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Sustainability targets for companies doing business across Europe will have to widen if the bloc adopts standards proposed by the European Financial Reporting Advisory Group.
“The EU sustainability reporting standards are set to be the most ambitious standards globally,” Mirjam Wolfrum, director of policy engagement in Europe for CDP, said in a statement.
According to Wolfrum, about half of reported emissions in Europe are not covered by any targets.
“Just five percent of European companies disclosed strong targets covering their emissions, deforestation, and water use to CDP in 2021, so standardising disclosures on nature and biodiversity will be critical as nature clearly remains a blind spot for many companies,” Wolfrum said.
New standards for Europe
EFRA’s proposed standards were made public last Friday. The final drafts will be sent to the European Union’s executive European Commission by November, where they’re expected to be adopted into law.
The move is the latest in a string of efforts aimed at mitigating greenwashing. The International Sustainability Standards Board published draft standards in March, building on recommendations of the Task Force on Climate-Related Financial Disclosures aimed at incorporating industry-based disclosure requirements.
The proposals were developed to meet requests from G20 leaders to address sustainability-related risks and opportunities.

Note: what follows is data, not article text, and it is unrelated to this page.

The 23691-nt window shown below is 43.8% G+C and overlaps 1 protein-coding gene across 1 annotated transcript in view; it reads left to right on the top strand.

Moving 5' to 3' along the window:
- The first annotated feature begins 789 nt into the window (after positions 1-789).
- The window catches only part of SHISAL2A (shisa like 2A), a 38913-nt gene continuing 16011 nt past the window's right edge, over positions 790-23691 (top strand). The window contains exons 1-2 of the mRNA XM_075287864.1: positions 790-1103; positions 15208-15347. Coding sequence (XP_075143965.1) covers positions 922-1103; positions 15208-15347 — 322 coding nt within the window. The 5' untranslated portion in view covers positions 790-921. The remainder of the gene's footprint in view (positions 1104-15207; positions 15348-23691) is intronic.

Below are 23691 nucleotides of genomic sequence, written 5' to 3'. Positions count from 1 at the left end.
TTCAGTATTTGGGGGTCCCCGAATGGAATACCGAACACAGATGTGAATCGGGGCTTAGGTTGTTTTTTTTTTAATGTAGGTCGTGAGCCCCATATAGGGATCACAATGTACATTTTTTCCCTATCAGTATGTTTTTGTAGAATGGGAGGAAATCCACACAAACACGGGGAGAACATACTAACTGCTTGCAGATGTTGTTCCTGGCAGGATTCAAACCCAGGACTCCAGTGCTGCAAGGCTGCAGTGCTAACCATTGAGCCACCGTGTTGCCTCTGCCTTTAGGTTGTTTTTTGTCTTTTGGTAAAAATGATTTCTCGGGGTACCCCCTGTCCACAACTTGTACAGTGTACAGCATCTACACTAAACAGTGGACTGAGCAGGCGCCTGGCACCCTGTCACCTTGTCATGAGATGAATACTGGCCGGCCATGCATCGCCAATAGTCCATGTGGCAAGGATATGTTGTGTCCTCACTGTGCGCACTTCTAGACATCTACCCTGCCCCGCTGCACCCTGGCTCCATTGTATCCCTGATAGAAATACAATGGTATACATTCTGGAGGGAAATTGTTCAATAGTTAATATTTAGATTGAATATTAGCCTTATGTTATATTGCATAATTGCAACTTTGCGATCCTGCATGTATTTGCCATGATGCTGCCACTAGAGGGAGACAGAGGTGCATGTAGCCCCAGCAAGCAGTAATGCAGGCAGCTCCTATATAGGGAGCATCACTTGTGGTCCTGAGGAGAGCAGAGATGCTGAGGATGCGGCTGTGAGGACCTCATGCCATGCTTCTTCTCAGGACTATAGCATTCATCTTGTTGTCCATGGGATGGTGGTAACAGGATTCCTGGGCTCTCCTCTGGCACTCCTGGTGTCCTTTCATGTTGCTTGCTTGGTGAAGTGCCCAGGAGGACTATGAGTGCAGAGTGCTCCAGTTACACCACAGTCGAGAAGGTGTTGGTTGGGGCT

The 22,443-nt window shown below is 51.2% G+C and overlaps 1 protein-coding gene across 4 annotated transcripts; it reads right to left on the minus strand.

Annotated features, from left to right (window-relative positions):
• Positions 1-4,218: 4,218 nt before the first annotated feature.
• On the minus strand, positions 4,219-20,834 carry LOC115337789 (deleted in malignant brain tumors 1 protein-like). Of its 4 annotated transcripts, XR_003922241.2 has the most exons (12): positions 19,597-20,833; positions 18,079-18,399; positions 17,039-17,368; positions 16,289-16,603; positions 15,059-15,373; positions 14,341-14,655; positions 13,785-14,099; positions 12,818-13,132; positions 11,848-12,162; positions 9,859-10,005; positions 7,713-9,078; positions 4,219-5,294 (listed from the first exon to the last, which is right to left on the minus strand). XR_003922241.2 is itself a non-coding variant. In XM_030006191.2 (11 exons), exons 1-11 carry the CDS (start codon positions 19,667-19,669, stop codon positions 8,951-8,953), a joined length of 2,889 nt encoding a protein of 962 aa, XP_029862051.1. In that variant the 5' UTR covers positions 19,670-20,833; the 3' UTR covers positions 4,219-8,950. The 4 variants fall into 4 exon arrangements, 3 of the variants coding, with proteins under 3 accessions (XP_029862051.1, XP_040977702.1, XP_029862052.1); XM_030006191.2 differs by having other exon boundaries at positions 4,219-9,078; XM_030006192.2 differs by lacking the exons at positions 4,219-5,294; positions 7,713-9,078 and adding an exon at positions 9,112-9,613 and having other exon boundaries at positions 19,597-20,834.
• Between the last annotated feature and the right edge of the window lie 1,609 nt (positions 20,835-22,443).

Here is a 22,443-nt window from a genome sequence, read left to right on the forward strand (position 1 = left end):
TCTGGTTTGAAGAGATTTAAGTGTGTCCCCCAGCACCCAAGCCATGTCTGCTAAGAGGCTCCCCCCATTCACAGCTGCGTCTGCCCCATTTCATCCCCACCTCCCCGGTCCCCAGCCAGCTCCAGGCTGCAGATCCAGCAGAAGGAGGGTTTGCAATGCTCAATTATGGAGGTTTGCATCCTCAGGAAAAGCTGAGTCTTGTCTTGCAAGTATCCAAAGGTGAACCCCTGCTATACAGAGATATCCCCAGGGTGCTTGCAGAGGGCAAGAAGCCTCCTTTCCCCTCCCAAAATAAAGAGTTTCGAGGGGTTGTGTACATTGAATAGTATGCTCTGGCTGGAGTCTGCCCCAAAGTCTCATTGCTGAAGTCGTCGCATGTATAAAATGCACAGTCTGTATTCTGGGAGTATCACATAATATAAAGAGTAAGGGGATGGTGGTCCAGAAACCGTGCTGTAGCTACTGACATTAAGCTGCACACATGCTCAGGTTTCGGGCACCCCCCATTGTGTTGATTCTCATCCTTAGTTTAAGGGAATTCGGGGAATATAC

“When the ISSB issues the final requirements, they will form a comprehensive global baseline of sustainability disclosures designed to meet the information needs of investors in assessing enterprise value. The ISSB is working closely with other international organisations and jurisdictions to support the inclusion of the global baseline into jurisdictional requirements,” the group said.
In the U.S., the Securities and Exchange Commission also recently announced its draft disclosure rules, which will include reporting on Scope 3 emissions.
Replacing voluntary reporting norms
According to CDP, formerly the Climate Disclosure Project, the new EU standards will bring a cohesive effort to Europe, replacing the existing patchwork of voluntary reporting norms.
“Robust and constructive dialogue was also entertained with other leading international initiatives… with the common goal of both mutual understanding of approach and goals and search for ways to facilitate compatibility and convergence wherever possible,” EFRAG said.
Last month, a Harris Poll for Google Cloud survey revealed that more than half of CEOs said their companies were guilty of greenwashing at one point or another, despite the growing need for action.
According to the findings, 58 percent of leaders globally and 68 percent in C-suites surveyed in the U.S. said their companies were guilty of greenwashing. Another 66 percent questioned whether their company’s sustainability efforts were genuine.
Photo by Jonas Tebbe on Unsplash